Squeezebox Duet Puts the Display in Your Hand
The $399 Duet comes in two parts, the receiver and the remote/charging cradle—additional units are available separately (receiver: $150 remote: $300). As with Logitech's Squeezebox and Transporter, the Duet works with the digital files stored on a host computer and interfaces with most computer platforms (PC, Mac, Linux, BSD, Solaris, or Perl) and most file formats, including Apple Lossless, WMA Lossless, FLAC, Ogg Vorbis, AIF, WAV, and PCM. The Receiver connects to the host computer by either 100Mbps Ethernet or 802.11g WIFI and outputs audio from either its RCA analog outputs or from its optical and RCA digital S/PDIF connectors.
If the host computer is turned off, the Remote can still access Internet radio stations or Internet music providers, such as Pandora, Rhapsody, and Slacker.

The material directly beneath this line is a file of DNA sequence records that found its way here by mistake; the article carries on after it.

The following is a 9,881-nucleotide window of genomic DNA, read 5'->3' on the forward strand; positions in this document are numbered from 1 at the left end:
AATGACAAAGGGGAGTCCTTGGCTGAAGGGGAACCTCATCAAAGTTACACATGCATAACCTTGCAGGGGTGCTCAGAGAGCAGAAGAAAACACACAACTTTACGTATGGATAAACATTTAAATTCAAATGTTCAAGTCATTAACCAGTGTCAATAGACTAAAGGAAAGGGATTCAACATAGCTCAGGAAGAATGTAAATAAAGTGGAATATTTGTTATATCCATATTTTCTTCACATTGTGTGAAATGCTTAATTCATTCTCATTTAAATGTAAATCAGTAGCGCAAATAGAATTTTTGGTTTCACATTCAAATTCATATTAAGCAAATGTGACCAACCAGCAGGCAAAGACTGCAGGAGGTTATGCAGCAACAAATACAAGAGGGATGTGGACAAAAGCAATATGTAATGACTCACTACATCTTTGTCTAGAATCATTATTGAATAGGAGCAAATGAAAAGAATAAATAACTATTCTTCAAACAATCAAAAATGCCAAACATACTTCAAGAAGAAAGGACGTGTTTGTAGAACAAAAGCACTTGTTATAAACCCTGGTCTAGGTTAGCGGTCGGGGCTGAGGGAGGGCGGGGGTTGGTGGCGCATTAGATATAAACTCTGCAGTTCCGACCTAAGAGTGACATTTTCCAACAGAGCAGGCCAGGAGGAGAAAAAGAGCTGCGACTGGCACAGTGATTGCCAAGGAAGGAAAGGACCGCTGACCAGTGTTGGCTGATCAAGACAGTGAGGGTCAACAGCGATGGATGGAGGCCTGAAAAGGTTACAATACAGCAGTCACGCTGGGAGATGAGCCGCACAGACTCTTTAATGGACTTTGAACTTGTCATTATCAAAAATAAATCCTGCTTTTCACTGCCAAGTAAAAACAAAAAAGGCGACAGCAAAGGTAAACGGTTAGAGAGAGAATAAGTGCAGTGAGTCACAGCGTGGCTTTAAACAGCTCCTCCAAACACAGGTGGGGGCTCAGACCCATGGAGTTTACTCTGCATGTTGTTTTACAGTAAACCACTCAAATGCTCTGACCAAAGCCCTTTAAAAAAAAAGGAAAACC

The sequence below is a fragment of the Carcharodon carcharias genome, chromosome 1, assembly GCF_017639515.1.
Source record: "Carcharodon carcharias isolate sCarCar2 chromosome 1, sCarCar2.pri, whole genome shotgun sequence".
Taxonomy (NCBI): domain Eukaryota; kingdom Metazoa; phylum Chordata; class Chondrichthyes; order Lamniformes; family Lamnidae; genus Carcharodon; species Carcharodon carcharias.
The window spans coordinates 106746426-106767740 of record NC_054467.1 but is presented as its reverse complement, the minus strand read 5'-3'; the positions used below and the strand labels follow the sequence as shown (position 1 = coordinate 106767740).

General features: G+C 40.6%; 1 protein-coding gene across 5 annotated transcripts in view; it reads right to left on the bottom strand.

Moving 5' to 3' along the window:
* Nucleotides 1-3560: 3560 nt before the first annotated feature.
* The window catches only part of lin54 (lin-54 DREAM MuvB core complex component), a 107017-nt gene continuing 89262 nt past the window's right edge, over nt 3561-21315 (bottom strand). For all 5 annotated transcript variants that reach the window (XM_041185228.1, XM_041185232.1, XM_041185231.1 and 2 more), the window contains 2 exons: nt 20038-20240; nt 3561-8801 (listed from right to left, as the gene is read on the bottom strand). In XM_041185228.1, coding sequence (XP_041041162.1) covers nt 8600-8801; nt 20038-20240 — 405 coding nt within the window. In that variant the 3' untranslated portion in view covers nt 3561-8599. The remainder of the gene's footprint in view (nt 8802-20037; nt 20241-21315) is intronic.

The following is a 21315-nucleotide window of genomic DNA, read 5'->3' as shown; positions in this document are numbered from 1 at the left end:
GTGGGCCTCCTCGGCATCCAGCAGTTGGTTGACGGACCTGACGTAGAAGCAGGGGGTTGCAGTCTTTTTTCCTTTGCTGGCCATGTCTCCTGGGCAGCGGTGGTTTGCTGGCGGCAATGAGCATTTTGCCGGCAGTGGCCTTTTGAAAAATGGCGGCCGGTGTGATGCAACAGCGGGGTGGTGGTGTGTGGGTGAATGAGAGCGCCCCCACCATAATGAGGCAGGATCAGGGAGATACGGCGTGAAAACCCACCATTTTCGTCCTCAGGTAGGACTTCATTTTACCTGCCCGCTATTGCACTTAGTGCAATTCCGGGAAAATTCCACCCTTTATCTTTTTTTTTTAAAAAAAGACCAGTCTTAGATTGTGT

Jon Iverson got a preview of the Duet at CES2008 and declared it "pretty darn neat." I agree that putting the display on the remote will probably improve the system/human interface over either the basic Squeezebox and Transporter—and I hope that the breakdown pricing or remote and receiver indicate that existing Squeezeboxes and Transporters can be retrofitted with the new remote (I have a query in with Logitech, but have not yet received confirmation).
Update: We got a response from Bryan Taylor, owner of the Gramophone Inc., who sells Logitech products in Edmonton, Canada: "The answer is Yes! In fact, you can use the scroll wheel to control any Transporter, Squeezebox, or new Duet from the same remote control. You can either play the same music through all devices at the same time or if you want, play different music through each. The remote control actually controls the computer and not the Squeezebox or Transporter. The computer sends whatever audio signal you want to each device."
Now we know.
Look for a Stereophile review around midsummer.